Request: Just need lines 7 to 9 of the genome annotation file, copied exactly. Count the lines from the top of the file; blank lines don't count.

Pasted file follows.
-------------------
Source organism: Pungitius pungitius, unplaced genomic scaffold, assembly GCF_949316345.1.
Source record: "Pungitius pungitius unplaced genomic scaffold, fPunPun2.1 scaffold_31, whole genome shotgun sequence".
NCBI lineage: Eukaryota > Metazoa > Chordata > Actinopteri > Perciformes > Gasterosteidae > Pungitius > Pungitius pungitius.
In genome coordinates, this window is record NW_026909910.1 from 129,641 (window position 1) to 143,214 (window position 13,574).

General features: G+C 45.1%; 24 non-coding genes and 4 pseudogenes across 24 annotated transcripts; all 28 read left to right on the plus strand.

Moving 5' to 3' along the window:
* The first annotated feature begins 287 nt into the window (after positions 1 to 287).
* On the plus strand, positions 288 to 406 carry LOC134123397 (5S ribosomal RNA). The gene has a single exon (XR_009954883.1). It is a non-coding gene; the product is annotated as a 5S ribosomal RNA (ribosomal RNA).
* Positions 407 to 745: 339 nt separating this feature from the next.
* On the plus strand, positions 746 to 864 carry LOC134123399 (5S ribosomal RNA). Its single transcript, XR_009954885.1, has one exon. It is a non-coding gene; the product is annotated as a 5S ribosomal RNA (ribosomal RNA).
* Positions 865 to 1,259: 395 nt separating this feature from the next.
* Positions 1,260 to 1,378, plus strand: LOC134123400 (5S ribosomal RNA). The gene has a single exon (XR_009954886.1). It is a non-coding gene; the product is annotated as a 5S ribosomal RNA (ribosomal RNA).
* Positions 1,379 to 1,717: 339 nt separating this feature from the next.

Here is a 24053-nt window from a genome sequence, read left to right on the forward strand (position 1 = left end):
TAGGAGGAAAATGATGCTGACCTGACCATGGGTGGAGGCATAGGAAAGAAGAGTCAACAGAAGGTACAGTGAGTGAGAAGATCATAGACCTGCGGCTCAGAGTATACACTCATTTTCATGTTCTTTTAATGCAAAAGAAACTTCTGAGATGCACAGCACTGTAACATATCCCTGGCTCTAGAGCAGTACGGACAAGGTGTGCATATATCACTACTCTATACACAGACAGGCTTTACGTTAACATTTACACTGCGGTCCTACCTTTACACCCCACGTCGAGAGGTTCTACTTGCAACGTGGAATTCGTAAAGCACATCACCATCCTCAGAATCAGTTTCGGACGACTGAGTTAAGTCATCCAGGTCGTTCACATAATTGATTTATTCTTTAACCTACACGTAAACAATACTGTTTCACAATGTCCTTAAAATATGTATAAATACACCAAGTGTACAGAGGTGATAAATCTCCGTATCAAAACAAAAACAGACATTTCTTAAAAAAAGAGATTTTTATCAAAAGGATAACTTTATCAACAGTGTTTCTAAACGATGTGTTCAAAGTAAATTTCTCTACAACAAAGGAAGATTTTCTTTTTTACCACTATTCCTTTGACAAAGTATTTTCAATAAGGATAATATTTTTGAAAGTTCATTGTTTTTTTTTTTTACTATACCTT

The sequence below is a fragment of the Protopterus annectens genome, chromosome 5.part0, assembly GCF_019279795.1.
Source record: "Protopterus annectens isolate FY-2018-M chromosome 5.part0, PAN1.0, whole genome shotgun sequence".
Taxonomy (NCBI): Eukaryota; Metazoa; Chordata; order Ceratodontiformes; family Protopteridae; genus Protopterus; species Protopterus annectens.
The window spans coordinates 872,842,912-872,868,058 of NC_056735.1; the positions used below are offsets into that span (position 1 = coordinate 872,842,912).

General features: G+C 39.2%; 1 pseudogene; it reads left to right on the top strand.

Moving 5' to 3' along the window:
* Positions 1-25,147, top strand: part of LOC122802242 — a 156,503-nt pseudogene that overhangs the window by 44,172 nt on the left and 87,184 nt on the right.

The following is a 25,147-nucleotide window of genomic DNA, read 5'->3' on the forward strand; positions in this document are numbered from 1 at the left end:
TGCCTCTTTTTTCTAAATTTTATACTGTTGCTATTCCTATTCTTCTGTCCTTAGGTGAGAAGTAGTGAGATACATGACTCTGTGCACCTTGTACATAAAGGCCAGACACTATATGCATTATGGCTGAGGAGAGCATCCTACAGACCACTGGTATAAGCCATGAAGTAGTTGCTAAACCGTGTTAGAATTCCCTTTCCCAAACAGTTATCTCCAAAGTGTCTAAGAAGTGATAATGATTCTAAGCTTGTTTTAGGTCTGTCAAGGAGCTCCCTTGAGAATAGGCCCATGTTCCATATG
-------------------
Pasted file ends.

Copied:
* The first annotated feature begins 287 nt into the window (after positions 1 to 287).
* On the plus strand, positions 288 to 406 carry LOC134123397 (5S ribosomal RNA). The gene has a single exon (XR_009954883.1). It is a non-coding gene; the product is annotated as a 5S ribosomal RNA (ribosomal RNA).
* Positions 407 to 745: 339 nt separating this feature from the next.